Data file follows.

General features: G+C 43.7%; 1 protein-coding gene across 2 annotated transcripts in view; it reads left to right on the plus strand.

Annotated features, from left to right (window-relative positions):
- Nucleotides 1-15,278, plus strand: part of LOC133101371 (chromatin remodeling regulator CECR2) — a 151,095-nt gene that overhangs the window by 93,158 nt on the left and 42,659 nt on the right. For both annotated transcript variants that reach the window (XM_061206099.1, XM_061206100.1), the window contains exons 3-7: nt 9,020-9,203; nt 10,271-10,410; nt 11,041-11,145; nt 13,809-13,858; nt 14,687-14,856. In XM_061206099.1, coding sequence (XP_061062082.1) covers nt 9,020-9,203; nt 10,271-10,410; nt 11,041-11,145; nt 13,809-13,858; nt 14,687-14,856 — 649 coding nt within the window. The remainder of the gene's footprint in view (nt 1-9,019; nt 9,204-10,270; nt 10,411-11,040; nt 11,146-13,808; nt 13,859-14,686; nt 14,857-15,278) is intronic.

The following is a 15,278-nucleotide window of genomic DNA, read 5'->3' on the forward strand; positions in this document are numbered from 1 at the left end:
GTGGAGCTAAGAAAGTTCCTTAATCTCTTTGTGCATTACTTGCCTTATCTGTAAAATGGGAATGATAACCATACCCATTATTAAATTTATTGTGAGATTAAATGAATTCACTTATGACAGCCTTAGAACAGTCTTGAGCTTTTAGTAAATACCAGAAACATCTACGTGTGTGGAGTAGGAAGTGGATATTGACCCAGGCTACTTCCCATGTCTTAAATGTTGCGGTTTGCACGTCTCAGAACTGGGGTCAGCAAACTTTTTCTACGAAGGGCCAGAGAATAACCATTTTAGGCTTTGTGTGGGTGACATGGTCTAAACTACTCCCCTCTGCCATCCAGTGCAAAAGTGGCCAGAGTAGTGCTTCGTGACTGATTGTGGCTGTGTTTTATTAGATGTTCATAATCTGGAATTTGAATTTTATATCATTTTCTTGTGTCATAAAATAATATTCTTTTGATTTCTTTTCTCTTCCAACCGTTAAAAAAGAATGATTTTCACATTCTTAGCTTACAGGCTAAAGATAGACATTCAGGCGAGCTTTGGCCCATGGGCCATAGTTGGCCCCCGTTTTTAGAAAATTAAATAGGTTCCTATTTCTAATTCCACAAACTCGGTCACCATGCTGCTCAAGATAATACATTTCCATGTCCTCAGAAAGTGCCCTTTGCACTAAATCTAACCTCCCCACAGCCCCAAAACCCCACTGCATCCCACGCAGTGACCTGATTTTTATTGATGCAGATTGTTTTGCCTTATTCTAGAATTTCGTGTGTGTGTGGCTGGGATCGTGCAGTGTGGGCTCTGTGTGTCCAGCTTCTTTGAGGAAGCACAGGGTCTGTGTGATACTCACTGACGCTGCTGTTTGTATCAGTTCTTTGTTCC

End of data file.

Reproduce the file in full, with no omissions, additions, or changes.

General features: G+C 43.7%; 1 protein-coding gene across 2 annotated transcripts in view; it reads left to right on the plus strand.

Annotated features, from left to right (window-relative positions):
- Nucleotides 1-15,278, plus strand: part of LOC133101371 (chromatin remodeling regulator CECR2) — a 151,095-nt gene that overhangs the window by 93,158 nt on the left and 42,659 nt on the right. For both annotated transcript variants that reach the window (XM_061206099.1, XM_061206100.1), the window contains exons 3-7: nt 9,020-9,203; nt 10,271-10,410; nt 11,041-11,145; nt 13,809-13,858; nt 14,687-14,856. In XM_061206099.1, coding sequence (XP_061062082.1) covers nt 9,020-9,203; nt 10,271-10,410; nt 11,041-11,145; nt 13,809-13,858; nt 14,687-14,856 — 649 coding nt within the window. The remainder of the gene's footprint in view (nt 1-9,019; nt 9,204-10,270; nt 10,411-11,040; nt 11,146-13,808; nt 13,859-14,686; nt 14,857-15,278) is intronic.

The following is a 15,278-nucleotide window of genomic DNA, read 5'->3' on the forward strand; positions in this document are numbered from 1 at the left end:
GTGGAGCTAAGAAAGTTCCTTAATCTCTTTGTGCATTACTTGCCTTATCTGTAAAATGGGAATGATAACCATACCCATTATTAAATTTATTGTGAGATTAAATGAATTCACTTATGACAGCCTTAGAACAGTCTTGAGCTTTTAGTAAATACCAGAAACATCTACGTGTGTGGAGTAGGAAGTGGATATTGACCCAGGCTACTTCCCATGTCTTAAATGTTGCGGTTTGCACGTCTCAGAACTGGGGTCAGCAAACTTTTTCTACGAAGGGCCAGAGAATAACCATTTTAGGCTTTGTGTGGGTGACATGGTCTAAACTACTCCCCTCTGCCATCCAGTGCAAAAGTGGCCAGAGTAGTGCTTCGTGACTGATTGTGGCTGTGTTTTATTAGATGTTCATAATCTGGAATTTGAATTTTATATCATTTTCTTGTGTCATAAAATAATATTCTTTTGATTTCTTTTCTCTTCCAACCGTTAAAAAAGAATGATTTTCACATTCTTAGCTTACAGGCTAAAGATAGACATTCAGGCGAGCTTTGGCCCATGGGCCATAGTTGGCCCCCGTTTTTAGAAAATTAAATAGGTTCCTATTTCTAATTCCACAAACTCGGTCACCATGCTGCTCAAGATAATACATTTCCATGTCCTCAGAAAGTGCCCTTTGCACTAAATCTAACCTCCCCACAGCCCCAAAACCCCACTGCATCCCACGCAGTGACCTGATTTTTATTGATGCAGATTGTTTTGCCTTATTCTAGAATTTCGTGTGTGTGTGGCTGGGATCGTGCAGTGTGGGCTCTGTGTGTCCAGCTTCTTTGAGGAAGCACAGGGTCTGTGTGATACTCACTGACGCTGCTGTTTGTATCAGTTCTTTGTTCC